Eagle Creek focus on preservation, especially birds

Eagle Creek Park, ranked by Wikipedia as the 18th largest urban park in the nation, may be named after the creek turned 1,400-acre-reservoir that borders its western perimeter. And it is promoted as a place to “run, sail, bike and hike,” not to mention negotiate “treetop adventures” with 39 tree crossings and five zip lines. Its world-class rowing course was built for the 1987 Pan Am games.

But while all of that might raise the specter of developed recreation, the northwest Indianapolis park’s dominant theme is preservation – especially birdlife. A broad chunk of the reservoir’s northern edge is a boat-free bird sanctuary. Rising above its eastern shore is an ornithology center with indoor and outdoor viewing areas.

Nearly 4,000 of Eagle Creek’s 5,300 acres are forested, with minimal clearing for playgrounds and such. East of the water lies the 42-acre Spring Pond Nature Preserve. Across the bay, the 297-acre Eagle’s Crest Nature Preserve occupies the park’s northwest side. Campgrounds and RVs are nonexistent.

The trail to Eagle’s Crest passes a raised boardwalk that leads to a lowlands observation deck on the 60-acre Scott Starling Nature Sanctuary. The park east of the water is laced with nearly 17 miles of hiking trails on five paths.

Eagle Creek Park's contemporary history began in 1934 with the purchase of 12 acres by J.K Lilly, whose holdings had grown to more than 2,000 when he donated them to Purdue University in 1958. Purdue sold the verdant landscape eight years later to the City of Indianapolis to dam the creek for flood control and create a park around it.

Eagle Creek Park was dedicated in 1972. While Wikipedia’s List of Urban Parks by Size ranks Eagle Creek 18th at 4,766 acres, its 5,300 would move it up two spots on the list, which includes state parks.

Eagle’s Crest Nature Preserve

The Hoosier Hiker’s Council describes the 297-acre Eagle’s Crest Nature Preserve as “an oasis of mature hardwood forest” for nature lovers seeking quiet, natural solitude in the Indianapolis urban environment.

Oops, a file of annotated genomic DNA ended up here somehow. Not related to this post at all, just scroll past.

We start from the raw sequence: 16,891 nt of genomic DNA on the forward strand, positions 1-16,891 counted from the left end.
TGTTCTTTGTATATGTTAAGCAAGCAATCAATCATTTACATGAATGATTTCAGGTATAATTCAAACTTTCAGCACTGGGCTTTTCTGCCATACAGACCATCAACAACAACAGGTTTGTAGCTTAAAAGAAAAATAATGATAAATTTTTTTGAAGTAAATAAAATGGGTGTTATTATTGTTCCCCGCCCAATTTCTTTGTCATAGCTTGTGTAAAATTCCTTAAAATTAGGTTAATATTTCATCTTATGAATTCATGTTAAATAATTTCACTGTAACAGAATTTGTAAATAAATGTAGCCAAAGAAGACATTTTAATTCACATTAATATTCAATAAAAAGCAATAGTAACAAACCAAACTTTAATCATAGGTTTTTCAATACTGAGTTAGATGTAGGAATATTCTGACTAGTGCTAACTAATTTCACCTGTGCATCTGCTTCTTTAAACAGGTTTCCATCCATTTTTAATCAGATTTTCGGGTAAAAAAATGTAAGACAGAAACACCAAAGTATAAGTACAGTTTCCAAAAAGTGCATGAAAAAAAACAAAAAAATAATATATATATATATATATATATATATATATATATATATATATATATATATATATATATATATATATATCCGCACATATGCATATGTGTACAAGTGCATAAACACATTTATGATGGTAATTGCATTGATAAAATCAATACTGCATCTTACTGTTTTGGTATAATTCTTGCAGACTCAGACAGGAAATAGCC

“With dramatic overlooks of Eagle Creek Reservoir and rare examples of primitive forest, the Eagle’s Crest Trail is full of variety and surprises,” the hiker’s council says on its website. “The thoughtful preservation of these ancient forest areas allows the visitor a rare glimpse into the past to see the landscape much as it appeared to the native Americans before European settlers arrived.”

Located on the park’s northwest side across the reservoir, the Dedicated State Nature Preserve supports old second-growth, moist, upland forest communities that were purchased by Lilly in the early days. Eagle Crest’s shoreline is situated directly across from the ornithological center and offers prime habitat for birdwatching.

Dominated by red oak, sugar maple, beech, white oak, shagbark hickory, and ash, some of the trees are stunning in their height and breadth. Thick blooms of native wild leek illuminate the forest floor in late summer.  Several uncommon or endangered native plant species thrive in its midst. Fall offers a kaleidoscope of color.

Eagle’s Crest preserve, which doesn’t require a park entry fee, is accessible only from the Scott Starling Nature Sanctuary parking area on Williams Road. A 1.25-mile loop trail follows a ridge with expansive vistas across the Eagle Creek Valley before descending to the water with expansive views of the bird sanctuary.

Spring Pond Nature Preserve

The 42-acre Spring Pond Nature Preserve represents the forest community that once covered the state’s Central Till Plain Natural Region, which spans a broad swath of Central Indiana from the Ohio to the Illinois State Lines. Its namesake waterbody, a marsh, not a pond, is on the reservoir's east side, inside the park gate.

This Dedicated State Nature Preserve is primarily mature second-growth on a relatively level, poorly drained upland site that is dominated by a wet-damp forest of beech, sugar maple, sycamore, bur oak, and ash. Its flat topography supports many wet, poorly drained spots.

Trails intersect within the Spring Pond boundary. A trail leads through the preserve to the marsh on Parkway East Drive just south of 62nd Street.

Eagle Creek Photographs: Top two, Eagle's Crest Nature Preserve; Bottom two, Lilly Lake


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